At the end there was dead silence. I turned to the man who had introduced me and said, “I’m sorry. I failed, I haven’t got across.” And he said, “You wait. You don’t know them as well as I do.” And every Indian in that big hall came up and took me silently by the hand, one after another. That was their way of expressing feeling with me.

I never knew such depths of silence, internally and externally, as I experienced in the Navajo desert. One night I was taken at full moon away into the desert where they were having a meeting before they had their dancing. There were crowds of Indians there, about two thousand under the moon. And before the proceedings began there was no sound in the desert amongst those people except the occasional cry of a baby or the rattle of a horse’s harness or the crackling of fire under a pot—those natural sounds that really don’t take anything from the silence.

They waited it seemed to me hours before the first man got up to speak. Naturally, I didn’t understand what they were saying. But I listened to the speeches and I enjoyed the silences all night long. And when the night was far spent, they began to dance. Not in the usual dances of the corn dance; they had their ordinary clothes on and were dancing two-and-two, going around and around a fire, a man and a woman. And I was told that if you’re asked to dance by a man and you don’t want to dance, you give him a silver coin. So one Indian did come up, but I went with him. I couldn’t do the dance, even though it wasn’t a very intricate dance; it was more a little short step round and round, just these two people together. So we two strangers danced around the fire. It was very moving to me. And we came back to the House in the early morning.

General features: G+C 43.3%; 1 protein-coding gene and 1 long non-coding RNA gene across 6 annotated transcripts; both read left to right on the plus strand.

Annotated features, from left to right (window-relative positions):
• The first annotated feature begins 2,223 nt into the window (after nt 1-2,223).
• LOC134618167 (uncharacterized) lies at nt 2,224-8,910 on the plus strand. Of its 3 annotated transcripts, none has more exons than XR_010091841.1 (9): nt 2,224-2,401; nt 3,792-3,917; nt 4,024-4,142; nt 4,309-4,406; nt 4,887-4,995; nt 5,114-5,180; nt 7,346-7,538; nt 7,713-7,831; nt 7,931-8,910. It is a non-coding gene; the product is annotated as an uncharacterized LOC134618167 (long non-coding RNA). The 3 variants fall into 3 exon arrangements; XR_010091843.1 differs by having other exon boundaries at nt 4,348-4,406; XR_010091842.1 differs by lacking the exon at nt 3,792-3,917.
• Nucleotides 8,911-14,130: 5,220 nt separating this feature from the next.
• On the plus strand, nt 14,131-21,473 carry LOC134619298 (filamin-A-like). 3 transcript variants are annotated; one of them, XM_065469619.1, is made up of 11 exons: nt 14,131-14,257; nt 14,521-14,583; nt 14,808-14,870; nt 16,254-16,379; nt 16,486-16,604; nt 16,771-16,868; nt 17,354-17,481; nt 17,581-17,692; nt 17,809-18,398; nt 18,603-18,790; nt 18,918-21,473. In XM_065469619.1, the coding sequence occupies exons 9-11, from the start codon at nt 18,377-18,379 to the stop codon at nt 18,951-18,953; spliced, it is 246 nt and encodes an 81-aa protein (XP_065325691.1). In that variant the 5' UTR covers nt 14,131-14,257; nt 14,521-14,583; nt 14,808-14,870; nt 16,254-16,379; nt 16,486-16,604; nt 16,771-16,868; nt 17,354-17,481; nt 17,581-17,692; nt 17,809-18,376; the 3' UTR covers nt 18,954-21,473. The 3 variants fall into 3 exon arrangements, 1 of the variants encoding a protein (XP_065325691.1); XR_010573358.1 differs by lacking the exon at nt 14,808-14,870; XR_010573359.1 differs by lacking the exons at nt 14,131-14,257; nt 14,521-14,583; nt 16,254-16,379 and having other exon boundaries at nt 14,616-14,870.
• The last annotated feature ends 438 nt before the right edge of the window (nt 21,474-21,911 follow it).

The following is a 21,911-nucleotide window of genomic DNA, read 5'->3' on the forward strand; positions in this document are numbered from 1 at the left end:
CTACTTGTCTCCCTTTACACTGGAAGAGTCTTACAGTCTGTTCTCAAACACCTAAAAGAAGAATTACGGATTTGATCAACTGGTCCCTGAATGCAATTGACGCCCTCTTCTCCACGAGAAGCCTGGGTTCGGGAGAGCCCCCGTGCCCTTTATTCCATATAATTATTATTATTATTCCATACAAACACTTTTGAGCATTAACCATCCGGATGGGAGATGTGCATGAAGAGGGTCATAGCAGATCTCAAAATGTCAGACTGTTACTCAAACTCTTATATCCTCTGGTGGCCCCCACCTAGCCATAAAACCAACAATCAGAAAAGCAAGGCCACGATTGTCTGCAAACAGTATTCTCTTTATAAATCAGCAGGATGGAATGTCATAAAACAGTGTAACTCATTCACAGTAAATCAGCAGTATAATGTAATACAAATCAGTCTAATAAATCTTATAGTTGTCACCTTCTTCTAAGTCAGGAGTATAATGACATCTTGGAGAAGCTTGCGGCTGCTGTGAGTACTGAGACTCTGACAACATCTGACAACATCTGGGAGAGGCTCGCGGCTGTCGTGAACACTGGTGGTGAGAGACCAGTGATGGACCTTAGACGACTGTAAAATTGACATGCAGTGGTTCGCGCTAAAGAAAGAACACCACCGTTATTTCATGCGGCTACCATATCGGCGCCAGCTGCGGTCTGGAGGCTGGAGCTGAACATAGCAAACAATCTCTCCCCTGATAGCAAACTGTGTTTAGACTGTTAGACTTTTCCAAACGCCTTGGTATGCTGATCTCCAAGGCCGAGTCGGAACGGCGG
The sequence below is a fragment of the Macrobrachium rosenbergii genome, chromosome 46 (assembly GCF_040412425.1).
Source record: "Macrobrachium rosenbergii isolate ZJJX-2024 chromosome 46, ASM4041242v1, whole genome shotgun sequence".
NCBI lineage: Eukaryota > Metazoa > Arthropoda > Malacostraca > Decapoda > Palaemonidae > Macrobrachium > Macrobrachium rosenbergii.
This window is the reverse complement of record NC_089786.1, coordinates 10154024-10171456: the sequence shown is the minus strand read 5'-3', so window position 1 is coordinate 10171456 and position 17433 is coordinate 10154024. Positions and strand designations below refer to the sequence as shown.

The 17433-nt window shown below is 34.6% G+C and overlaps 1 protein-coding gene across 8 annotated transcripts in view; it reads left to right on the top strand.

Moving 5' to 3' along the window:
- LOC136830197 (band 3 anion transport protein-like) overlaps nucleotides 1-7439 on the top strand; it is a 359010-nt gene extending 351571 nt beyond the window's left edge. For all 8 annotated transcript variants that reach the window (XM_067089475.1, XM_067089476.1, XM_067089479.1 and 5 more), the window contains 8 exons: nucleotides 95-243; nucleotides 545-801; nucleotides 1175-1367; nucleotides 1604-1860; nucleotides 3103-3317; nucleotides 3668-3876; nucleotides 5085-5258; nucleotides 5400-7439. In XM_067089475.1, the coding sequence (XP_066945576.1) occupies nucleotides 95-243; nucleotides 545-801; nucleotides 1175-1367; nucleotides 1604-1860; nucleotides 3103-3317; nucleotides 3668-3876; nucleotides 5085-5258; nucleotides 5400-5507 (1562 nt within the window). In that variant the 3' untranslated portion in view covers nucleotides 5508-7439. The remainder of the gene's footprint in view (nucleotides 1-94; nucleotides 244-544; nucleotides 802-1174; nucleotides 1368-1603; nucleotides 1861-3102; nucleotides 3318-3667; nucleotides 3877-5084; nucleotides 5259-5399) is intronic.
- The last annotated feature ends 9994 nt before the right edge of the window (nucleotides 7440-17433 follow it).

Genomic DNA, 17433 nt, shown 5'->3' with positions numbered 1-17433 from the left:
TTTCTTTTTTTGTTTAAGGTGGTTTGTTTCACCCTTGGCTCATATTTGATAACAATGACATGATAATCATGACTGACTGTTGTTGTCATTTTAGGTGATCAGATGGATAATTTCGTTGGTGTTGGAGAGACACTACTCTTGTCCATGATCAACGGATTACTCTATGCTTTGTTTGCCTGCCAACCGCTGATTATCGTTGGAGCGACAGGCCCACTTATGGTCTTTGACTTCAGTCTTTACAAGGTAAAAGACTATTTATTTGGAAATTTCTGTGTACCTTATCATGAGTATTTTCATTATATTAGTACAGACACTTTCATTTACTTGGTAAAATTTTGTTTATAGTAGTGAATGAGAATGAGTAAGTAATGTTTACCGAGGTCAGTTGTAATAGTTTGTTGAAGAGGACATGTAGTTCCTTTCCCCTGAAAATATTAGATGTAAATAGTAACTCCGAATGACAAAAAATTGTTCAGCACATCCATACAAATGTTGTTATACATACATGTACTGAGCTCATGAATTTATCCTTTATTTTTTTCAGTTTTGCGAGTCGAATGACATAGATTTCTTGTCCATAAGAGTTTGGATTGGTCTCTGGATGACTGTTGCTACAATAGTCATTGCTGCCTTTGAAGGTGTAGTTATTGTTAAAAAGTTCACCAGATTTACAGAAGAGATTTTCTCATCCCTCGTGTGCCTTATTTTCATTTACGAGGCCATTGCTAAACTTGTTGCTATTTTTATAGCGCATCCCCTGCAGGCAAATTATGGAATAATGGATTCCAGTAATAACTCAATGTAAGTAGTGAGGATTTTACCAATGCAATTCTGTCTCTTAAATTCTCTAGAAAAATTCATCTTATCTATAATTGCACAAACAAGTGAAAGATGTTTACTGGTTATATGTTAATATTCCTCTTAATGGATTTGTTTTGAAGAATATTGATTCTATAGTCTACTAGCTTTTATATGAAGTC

* Oh!  What about the part in the movie where P. L. Travers’ dad says of her poetry “it’s not exactly Yeats, is it?”  Well real-life P.L. grew up to know Yeats.  Is that anything? I dunno, probably not.

* What if this is a story about a pretty good con artist/manipulator (Travers) going up against the best who ever lived (Disney), and when she realizes how meagre her gifts are compared to his she becomes spiteful and petulant (Salieri-in-Amadeus style)?

* They mention in the movie that Robert Sherman got shot.  Apparently he was in on the liberation of Dachau.  A Jewish guy liberates a death camp and comes home and writes the cheeriest songs anyone’s ever heard?  I mean, that’s a whole other interesting movie.

P. L. Travers as a young actress:

We Spent It All On Kites


Ann Summa for The New York Times

Haven’t read The Flamethrowers by Rachel Kushner yet despite strong recs from Pittsburgh office and elsewhere.